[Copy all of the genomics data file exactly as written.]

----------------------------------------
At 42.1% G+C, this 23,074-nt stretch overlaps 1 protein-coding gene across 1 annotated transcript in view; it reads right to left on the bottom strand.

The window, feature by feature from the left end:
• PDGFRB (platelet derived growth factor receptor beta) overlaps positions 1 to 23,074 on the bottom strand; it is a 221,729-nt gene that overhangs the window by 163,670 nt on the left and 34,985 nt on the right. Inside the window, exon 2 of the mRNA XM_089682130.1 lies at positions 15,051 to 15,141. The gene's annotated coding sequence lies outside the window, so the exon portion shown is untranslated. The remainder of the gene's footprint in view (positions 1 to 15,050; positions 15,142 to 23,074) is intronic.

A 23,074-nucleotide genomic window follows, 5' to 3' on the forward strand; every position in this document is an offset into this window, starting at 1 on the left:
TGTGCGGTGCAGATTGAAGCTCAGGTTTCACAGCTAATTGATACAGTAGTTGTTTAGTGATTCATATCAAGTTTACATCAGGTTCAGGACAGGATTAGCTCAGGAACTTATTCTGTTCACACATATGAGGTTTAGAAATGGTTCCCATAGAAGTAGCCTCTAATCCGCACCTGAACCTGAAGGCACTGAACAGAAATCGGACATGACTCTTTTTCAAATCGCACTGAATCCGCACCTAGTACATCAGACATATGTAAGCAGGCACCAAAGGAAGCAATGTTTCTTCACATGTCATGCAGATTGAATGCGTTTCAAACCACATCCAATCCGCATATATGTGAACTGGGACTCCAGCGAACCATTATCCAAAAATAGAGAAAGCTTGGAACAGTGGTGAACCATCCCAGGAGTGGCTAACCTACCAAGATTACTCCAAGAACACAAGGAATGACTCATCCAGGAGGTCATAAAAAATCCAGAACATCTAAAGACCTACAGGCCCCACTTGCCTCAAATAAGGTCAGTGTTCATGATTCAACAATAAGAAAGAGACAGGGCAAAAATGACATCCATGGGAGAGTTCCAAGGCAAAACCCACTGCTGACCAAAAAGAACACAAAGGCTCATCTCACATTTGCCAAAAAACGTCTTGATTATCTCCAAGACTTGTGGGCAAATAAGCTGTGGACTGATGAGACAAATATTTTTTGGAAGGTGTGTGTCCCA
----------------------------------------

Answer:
At 42.1% G+C, this 23,074-nt stretch overlaps 1 protein-coding gene across 1 annotated transcript in view; it reads right to left on the bottom strand.

The window, feature by feature from the left end:
• PDGFRB (platelet derived growth factor receptor beta) overlaps positions 1 to 23,074 on the bottom strand; it is a 221,729-nt gene that overhangs the window by 163,670 nt on the left and 34,985 nt on the right. Inside the window, exon 2 of the mRNA XM_089682130.1 lies at positions 15,051 to 15,141. The gene's annotated coding sequence lies outside the window, so the exon portion shown is untranslated. The remainder of the gene's footprint in view (positions 1 to 15,050; positions 15,142 to 23,074) is intronic.

A 23,074-nucleotide genomic window follows, 5' to 3' on the forward strand; every position in this document is an offset into this window, starting at 1 on the left:
TGTGCGGTGCAGATTGAAGCTCAGGTTTCACAGCTAATTGATACAGTAGTTGTTTAGTGATTCATATCAAGTTTACATCAGGTTCAGGACAGGATTAGCTCAGGAACTTATTCTGTTCACACATATGAGGTTTAGAAATGGTTCCCATAGAAGTAGCCTCTAATCCGCACCTGAACCTGAAGGCACTGAACAGAAATCGGACATGACTCTTTTTCAAATCGCACTGAATCCGCACCTAGTACATCAGACATATGTAAGCAGGCACCAAAGGAAGCAATGTTTCTTCACATGTCATGCAGATTGAATGCGTTTCAAACCACATCCAATCCGCATATATGTGAACTGGGACTCCAGCGAACCATTATCCAAAAATAGAGAAAGCTTGGAACAGTGGTGAACCATCCCAGGAGTGGCTAACCTACCAAGATTACTCCAAGAACACAAGGAATGACTCATCCAGGAGGTCATAAAAAATCCAGAACATCTAAAGACCTACAGGCCCCACTTGCCTCAAATAAGGTCAGTGTTCATGATTCAACAATAAGAAAGAGACAGGGCAAAAATGACATCCATGGGAGAGTTCCAAGGCAAAACCCACTGCTGACCAAAAAGAACACAAAGGCTCATCTCACATTTGCCAAAAAACGTCTTGATTATCTCCAAGACTTGTGGGCAAATAAGCTGTGGACTGATGAGACAAATATTTTTTGGAAGGTGTGTGTCCCA